It has been proclaimed that antioxidant supplements help prevent cardiovascular disease, slow the deterioration of mental function with age, prevent cancer and even slow or reverse the aging process itself. The most popular antioxidants are vitamin C, vitamin E and beta-carotene.
Beta-carotene was shown to significantly increase the risk of dying from lung cancer and from all causes combined in two large prospective studies back in the 1990s.1,2 A recent randomized, controlled clinical trial examined the impact of taking 500 mg of vitamin C, 400 IU of vitamin E and 15 mg of beta-carotene for nearly 7 years in a group of more than two thousand elderly subjects. A battery of 6 cognitive function tests was performed at the beginning and at the end of 7 years in those taking the supplements and those taking placebos. The researchers observed no benefit in any of the cognitive tests in those taking the antioxidant supplements. The results of this study seriously question any claim that antioxidant supplements can slow the loss of mental function that is all too common in older Americans.3
Vitamin C Supplements Promote Cardiovascular Disease
A study of about 2,000 older women with diabetes examined the impact of taking vitamin C supplements on their risk of dying from cardiovascular disease (CVD). Serum vitamin C levels are often on the low side in people with diabetes, and many have assumed extra vitamin C may be beneficial for those with diabetes. However, in this study it was shown that those who took supplements of vitamin C (300 mg or more per day) were more than twice as likely to die from CVD as those who did not take vitamin C supplements. This same study found no association between vitamin C intake from foods and CVD, nor did it find an increased risk of CVD in women who took vitamin C supplements but did not have diabetes. The results of this study demonstrate that vitamin C supplements promote heart attacks and strokes in postmenopausal women with diabetes.4 Based on this study, at least those with diabetes should be discouraged from taking vitamin C supplements.
Vitamin E Increases All-Cause Mortality
The most popular of all the antioxidant supplements in the United States today is vitamin E. This is despite growing evidence that it has little or no benefit and clear evidence that it may promote hemorrhagic strokes and also interferes with the beneficial effects of statins and niacin to slow the progression of atherosclerosis. Despite this, an estimated 22% of Americans 55 years and older are taking supplements of vitamin E in the hopes that it will prevent cardiovascular disease and help them live longer. A large meta-analysis of 19 of the best-controlled studies on vitamin E supplements in people 47 to 84 years of age found no evidence that vitamin E supplements were beneficial.5 Indeed, the results of this analysis of 19 clinical trials with more than 135,000 subjects found that there was a small increased risk of dying from all causes combined in those who took vitamin E supplements. Nine of the 11 clinical trials that used 400 IU or more of vitamin E found an increased risk of dying. The study found an overall increased risk of dying with vitamin E supplements containing 150 IU or more.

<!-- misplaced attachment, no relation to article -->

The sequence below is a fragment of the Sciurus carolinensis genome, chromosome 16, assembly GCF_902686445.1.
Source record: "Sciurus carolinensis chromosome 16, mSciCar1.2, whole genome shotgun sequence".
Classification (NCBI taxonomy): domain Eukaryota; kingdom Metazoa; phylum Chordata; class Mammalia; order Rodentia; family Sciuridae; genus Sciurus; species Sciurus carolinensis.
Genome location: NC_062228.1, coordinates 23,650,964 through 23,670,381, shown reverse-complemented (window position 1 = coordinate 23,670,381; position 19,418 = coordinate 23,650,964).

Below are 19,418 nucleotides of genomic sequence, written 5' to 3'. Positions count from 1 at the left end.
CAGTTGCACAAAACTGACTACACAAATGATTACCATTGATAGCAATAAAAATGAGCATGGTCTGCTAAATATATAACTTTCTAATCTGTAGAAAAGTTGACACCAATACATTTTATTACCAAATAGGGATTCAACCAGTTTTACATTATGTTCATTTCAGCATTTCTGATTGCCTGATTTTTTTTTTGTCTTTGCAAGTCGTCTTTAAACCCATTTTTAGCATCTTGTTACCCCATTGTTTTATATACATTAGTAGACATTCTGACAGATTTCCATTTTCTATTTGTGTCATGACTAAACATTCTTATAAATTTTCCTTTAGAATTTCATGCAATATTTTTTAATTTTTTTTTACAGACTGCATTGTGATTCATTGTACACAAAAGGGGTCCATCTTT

The belief that antioxidant supplements can improve the health and longevity of most Americans has now been largely discredited. This does not mean that supplements of antioxidants should always be avoided. However, unless there is good-quality scientific evidence as to who would likely get more benefit than harm from taking antioxidant supplements, the best course is to encourage all people to get plenty of natural antioxidants simply by eating plenty of whole foods such as fruits, vegetables, whole grains and beans. Refined grains, sugars, fats and oils have all or most of their beneficial phytochemicals (many with antioxidant effects more potent than vitamins C and E) removed.
By James Kenney, PhD, RD, LD, FACN.
1. N Engl J Med 1994;330:1029-35
2. N Engl J Med 1996;334:1150-5
3. Neurology 2004;63:1705-7
4. Am J Clin Nutr 2004;80:1194-200
5. Ann Intern Med 2005;142:00-0000
Judy’s passion for cooking began with helping her grandmother make raisin oatmeal for breakfast. From there she earned her first food service job at 15, was accepted to the world famous Culinary Institute of America at 18 (where she graduated second in her class), and went on to the Fachschule Richemont in Switzerland where she focused on pastry arts and baking. But after learning that the quality of a croissant directly varies with how much butter it has, Judy sought to challenge herself by coming up with recipes that were as healthy as they were tasty.
Judy received The Culinary Institute of America’s Pro Chef II certification, the American Culinary Federation Bronze Medal, Gold Medal, and ACF Chef of the Year. Her enthusiasm for eating nutritiously and deliciously leads her to constantly innovate and use the latest in nutritional science to guide her creativity, from putting new twists on fajitas to adapting Italian brownies to include ingredients like toasted nuts and cooked honey. Judy’s publishing company, Food and Health Communications, is dedicated to her vision that everyone can make food that tastes as good as it is for you.